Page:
By Debbie Shelley

The Catholic Commentator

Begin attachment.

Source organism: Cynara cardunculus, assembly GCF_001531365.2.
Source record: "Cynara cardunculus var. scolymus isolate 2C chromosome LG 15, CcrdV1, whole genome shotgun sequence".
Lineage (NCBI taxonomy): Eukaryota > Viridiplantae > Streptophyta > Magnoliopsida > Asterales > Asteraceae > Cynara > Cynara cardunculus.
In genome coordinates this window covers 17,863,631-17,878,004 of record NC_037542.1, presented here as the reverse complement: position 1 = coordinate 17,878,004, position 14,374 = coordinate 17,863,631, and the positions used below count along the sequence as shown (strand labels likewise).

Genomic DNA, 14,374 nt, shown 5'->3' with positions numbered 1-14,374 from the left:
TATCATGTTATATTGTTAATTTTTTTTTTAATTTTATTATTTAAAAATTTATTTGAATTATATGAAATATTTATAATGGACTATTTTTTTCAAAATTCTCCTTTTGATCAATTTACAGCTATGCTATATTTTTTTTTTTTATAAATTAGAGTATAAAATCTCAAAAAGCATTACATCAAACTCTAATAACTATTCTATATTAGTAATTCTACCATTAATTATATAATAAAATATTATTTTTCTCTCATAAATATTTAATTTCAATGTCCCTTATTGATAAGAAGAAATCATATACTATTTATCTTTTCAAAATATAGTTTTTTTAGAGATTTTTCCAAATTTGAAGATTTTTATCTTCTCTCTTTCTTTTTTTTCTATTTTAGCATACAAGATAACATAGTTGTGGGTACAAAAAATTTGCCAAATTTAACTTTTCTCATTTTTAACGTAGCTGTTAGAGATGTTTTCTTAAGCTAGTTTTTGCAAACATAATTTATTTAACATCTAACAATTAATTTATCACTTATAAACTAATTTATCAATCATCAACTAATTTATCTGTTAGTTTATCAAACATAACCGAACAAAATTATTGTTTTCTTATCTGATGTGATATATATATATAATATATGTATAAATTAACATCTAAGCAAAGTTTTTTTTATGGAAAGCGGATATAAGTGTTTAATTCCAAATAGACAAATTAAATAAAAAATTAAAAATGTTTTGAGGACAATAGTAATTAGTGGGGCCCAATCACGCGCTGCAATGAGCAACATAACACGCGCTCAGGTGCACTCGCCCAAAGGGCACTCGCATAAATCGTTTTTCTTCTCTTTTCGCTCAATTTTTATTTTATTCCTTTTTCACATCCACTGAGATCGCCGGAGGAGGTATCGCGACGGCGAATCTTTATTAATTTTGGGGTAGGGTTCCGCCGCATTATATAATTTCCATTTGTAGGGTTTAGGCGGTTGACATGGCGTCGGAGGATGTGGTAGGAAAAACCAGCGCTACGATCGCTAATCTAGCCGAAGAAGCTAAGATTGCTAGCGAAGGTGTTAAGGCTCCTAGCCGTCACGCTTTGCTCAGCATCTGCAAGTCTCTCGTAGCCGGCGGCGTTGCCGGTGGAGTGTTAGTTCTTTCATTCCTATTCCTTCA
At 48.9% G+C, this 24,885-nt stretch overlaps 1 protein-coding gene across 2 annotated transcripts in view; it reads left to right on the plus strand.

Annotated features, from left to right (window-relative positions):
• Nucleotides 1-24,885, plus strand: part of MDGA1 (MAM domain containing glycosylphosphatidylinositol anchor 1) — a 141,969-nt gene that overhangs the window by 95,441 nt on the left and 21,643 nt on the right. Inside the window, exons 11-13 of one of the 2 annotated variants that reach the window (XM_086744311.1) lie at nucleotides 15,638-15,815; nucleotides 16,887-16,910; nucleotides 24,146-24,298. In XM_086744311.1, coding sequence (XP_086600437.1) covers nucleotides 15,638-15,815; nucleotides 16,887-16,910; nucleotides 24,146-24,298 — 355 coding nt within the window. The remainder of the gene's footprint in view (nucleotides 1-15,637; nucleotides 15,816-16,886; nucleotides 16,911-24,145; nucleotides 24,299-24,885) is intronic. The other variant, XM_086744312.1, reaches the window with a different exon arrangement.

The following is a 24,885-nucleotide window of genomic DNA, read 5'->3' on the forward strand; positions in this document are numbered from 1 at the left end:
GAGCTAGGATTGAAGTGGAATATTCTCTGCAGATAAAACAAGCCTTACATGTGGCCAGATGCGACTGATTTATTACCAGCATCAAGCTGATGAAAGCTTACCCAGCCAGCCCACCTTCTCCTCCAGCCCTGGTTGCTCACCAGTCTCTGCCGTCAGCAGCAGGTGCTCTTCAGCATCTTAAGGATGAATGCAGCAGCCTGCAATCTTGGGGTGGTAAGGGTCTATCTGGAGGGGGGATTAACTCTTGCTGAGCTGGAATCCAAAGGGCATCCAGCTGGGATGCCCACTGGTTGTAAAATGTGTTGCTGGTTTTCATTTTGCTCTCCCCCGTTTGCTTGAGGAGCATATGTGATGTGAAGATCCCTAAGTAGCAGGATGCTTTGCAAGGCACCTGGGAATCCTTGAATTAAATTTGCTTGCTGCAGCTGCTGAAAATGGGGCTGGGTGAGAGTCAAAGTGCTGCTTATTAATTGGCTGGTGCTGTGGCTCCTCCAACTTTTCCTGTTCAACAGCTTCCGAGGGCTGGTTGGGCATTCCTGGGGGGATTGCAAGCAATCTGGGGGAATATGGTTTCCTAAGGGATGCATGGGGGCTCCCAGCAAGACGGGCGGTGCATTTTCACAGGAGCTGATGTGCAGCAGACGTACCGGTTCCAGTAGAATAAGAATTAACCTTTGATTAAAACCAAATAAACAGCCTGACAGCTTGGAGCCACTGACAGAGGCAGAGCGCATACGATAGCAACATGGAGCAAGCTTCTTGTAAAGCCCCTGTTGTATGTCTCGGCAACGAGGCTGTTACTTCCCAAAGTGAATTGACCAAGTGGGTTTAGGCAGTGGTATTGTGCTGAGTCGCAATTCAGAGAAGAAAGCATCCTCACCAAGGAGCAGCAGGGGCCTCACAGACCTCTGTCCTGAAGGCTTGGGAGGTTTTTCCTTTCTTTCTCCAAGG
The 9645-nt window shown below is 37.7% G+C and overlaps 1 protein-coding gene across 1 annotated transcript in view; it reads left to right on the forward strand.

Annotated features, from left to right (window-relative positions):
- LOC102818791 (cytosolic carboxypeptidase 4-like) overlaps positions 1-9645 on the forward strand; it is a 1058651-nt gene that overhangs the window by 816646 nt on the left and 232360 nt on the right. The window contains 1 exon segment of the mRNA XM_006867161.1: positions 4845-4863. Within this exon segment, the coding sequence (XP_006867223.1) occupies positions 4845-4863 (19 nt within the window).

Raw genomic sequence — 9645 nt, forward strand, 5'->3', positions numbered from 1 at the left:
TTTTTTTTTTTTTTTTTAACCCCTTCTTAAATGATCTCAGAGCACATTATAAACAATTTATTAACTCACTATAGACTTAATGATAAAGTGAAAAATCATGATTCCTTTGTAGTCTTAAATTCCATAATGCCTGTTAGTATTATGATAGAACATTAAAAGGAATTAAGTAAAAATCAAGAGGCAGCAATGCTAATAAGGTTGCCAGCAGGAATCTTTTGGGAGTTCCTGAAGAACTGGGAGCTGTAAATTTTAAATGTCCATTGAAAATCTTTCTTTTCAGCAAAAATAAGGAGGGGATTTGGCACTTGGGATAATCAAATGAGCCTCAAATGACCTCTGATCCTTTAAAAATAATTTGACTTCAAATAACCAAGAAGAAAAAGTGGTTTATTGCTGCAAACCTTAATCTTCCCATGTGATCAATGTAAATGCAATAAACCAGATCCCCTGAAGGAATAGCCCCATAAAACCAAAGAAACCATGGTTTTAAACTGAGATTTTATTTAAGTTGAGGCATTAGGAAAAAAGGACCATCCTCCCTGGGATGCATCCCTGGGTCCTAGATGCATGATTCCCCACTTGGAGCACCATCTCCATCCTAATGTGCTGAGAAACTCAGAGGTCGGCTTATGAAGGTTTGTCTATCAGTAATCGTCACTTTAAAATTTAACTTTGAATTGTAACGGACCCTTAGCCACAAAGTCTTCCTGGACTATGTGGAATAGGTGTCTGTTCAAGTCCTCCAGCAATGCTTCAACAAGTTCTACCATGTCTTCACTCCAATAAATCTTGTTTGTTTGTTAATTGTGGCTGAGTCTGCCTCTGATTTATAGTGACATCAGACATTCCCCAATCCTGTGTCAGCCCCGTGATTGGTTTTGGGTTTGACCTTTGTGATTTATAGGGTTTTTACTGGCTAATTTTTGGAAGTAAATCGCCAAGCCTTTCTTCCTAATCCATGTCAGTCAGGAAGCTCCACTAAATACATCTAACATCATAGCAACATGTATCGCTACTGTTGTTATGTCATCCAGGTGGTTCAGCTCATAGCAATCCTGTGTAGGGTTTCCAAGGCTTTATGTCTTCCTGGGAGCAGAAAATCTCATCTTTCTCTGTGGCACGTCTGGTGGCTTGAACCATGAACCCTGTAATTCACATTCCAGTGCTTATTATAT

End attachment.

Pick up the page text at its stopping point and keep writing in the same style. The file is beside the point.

The triggers can come at any time … after fighting with the spouse or looking for something quick to eat with a carload of kids, blowing a work presentation, sinking into the coach and tuning in a favorite channel or while rooting for the Tigers, Jaguars or Saints during game time with friends and family. But no matter the situation, when one gives into the temptation to overeat, he or she can be weighed down bodily as well as mentally and spiritually with guilt. Through Beneath the Weight, sponsored by the non-profit organization Self-Care Health Initiatives, people can address overeating in response to stress, moods and emotions. Workshops are conducted throughout Southeast Louisiana civil parishes in public libraries, as well as for faith-based organizations, such as Rosaryville Spirit Life Center in Ponchatoula, which focuses on Bible verses and meditations. Beneath the Weight was started by psychologist Dr. Lynn Brayton, Paul Waldman and nutritionist Danielle Paciera. The program does not have lectures, prescribed diets, exercises or services. “We looked at the power of human interaction and discovered that human interaction needed to be a primary consideration in our program,” said Waldman. “We looked at the concept of what creates change in a person. We looked at it from the standpoint that if you tell someone what to do, no matter how wise it may be – it’s not as strong as when a person realizes themselves what needs to be changed and what needs to be done to address the change.” The workshops are centered around the idea that everyone has the ability to reach their desired weight, but there is something going on in their mind that stops them from getting there. “We wanted to help people find the switch in their brains that allows a natural process for eating and lifestyle change,” said Waldman. He said the workshops are meant to be fun, which includes dividing people into groups of 6-10 to talk about their eating issues. “And it’s the interactions of the people that create the realizations, thoughts, emotions and sharing that can lead to change,” Waldman said. The Rosaryville program begins with the participants looking at themselves and who they are before God. One of the meditations is taken from the book “Sadhana, A Way to God: Christian Exercises in Easter Form,” by Father Daniel de Mello SJ. In the meditative exercise, participants are to imagine looking at a statue that a sculptor was commissioned to make of them that is ready for public viewing. They are encouraged to think about what their first impression is, then say something to the statue. The people are then guided to imagine that they have become the statue and how it feels to be the statue. Lastly, they imagine that Jesus walks into the room and looks at it and they dialogue. In another mediation, participants are encouraged to take deep breaths, express their appreciation to God, talk to him about weight challenges they will face that day and ask Jesus and the Holy Spirit to guide them through their journey to their right weight. “We encourage them to see God as a source of strength and guidance and a partner for this high mountain of challenge of losing a substantial amount of weight,” Waldman said. In between activities, there are Bible verse discussions which address using food as a coping strategy (focusing on Jos 1:9); guided meditations to right weight (focusing on Zep 3:17); danger zones and core issues (featuring Is 41:10); and planning a healthy weight lifestyle (focusing on Ps(s) 32:8). “The Scriptures are used to help to get them through the difficulty of this self-awareness project and be inspired,” said Waldman. And there can be some painful self-awareness as people check off items from a list of danger zones and stress points that indicate their weaknesses concerning overeating. But through honest self-evaluations, sharing them in group discussions and learning how to envision positive outcomes to negative or vulnerable situations, they are given the tools to create a concrete plan of action, such as what specific foods they will add or eliminate within the next 24 hours and how they can be prepared for those “trigger point” moments. And particularly in the faithbased programs, the emphasis is helping them to see that God can help them turn the key to becoming their right weight self. “I hope they come away with, ‘I have the most powerful force/ partner and all I have to do is ask,’ ” said Waldman. For more information about Beneath the Weight and future workshops, including one that will be held at Rosaryville on Saturday, Oct. 20, visit beneath theweight.org.